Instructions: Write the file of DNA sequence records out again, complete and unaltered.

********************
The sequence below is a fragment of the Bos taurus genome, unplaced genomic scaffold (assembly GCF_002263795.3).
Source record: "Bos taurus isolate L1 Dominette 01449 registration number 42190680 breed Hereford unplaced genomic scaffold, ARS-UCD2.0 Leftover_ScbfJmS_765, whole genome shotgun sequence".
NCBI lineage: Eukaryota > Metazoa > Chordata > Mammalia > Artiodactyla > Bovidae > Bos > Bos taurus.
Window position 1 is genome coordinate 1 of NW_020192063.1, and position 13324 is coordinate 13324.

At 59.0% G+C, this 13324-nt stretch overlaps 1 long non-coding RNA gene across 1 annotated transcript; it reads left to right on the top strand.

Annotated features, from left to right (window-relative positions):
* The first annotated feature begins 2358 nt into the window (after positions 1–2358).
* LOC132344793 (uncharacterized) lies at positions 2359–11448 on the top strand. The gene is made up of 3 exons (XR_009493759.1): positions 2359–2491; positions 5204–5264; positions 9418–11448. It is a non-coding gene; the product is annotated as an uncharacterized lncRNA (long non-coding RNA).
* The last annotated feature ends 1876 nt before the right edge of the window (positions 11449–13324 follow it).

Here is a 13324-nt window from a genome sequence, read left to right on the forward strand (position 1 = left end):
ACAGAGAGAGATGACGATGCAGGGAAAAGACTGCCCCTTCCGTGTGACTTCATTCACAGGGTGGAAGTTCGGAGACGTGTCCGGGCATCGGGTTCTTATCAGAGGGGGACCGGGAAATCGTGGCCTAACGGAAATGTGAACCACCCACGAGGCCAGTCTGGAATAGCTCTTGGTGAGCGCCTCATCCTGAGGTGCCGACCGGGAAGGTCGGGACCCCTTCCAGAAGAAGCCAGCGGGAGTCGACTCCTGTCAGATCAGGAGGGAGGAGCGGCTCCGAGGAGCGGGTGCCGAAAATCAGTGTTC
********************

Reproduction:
The sequence below is a fragment of the Bos taurus genome, unplaced genomic scaffold (assembly GCF_002263795.3).
Source record: "Bos taurus isolate L1 Dominette 01449 registration number 42190680 breed Hereford unplaced genomic scaffold, ARS-UCD2.0 Leftover_ScbfJmS_765, whole genome shotgun sequence".
NCBI lineage: Eukaryota > Metazoa > Chordata > Mammalia > Artiodactyla > Bovidae > Bos > Bos taurus.
Window position 1 is genome coordinate 1 of NW_020192063.1, and position 13324 is coordinate 13324.

At 59.0% G+C, this 13324-nt stretch overlaps 1 long non-coding RNA gene across 1 annotated transcript; it reads left to right on the top strand.

Annotated features, from left to right (window-relative positions):
* The first annotated feature begins 2358 nt into the window (after positions 1–2358).
* LOC132344793 (uncharacterized) lies at positions 2359–11448 on the top strand. The gene is made up of 3 exons (XR_009493759.1): positions 2359–2491; positions 5204–5264; positions 9418–11448. It is a non-coding gene; the product is annotated as an uncharacterized lncRNA (long non-coding RNA).
* The last annotated feature ends 1876 nt before the right edge of the window (positions 11449–13324 follow it).

Here is a 13324-nt window from a genome sequence, read left to right on the forward strand (position 1 = left end):
ACAGAGAGAGATGACGATGCAGGGAAAAGACTGCCCCTTCCGTGTGACTTCATTCACAGGGTGGAAGTTCGGAGACGTGTCCGGGCATCGGGTTCTTATCAGAGGGGGACCGGGAAATCGTGGCCTAACGGAAATGTGAACCACCCACGAGGCCAGTCTGGAATAGCTCTTGGTGAGCGCCTCATCCTGAGGTGCCGACCGGGAAGGTCGGGACCCCTTCCAGAAGAAGCCAGCGGGAGTCGACTCCTGTCAGATCAGGAGGGAGGAGCGGCTCCGAGGAGCGGGTGCCGAAAATCAGTGTTC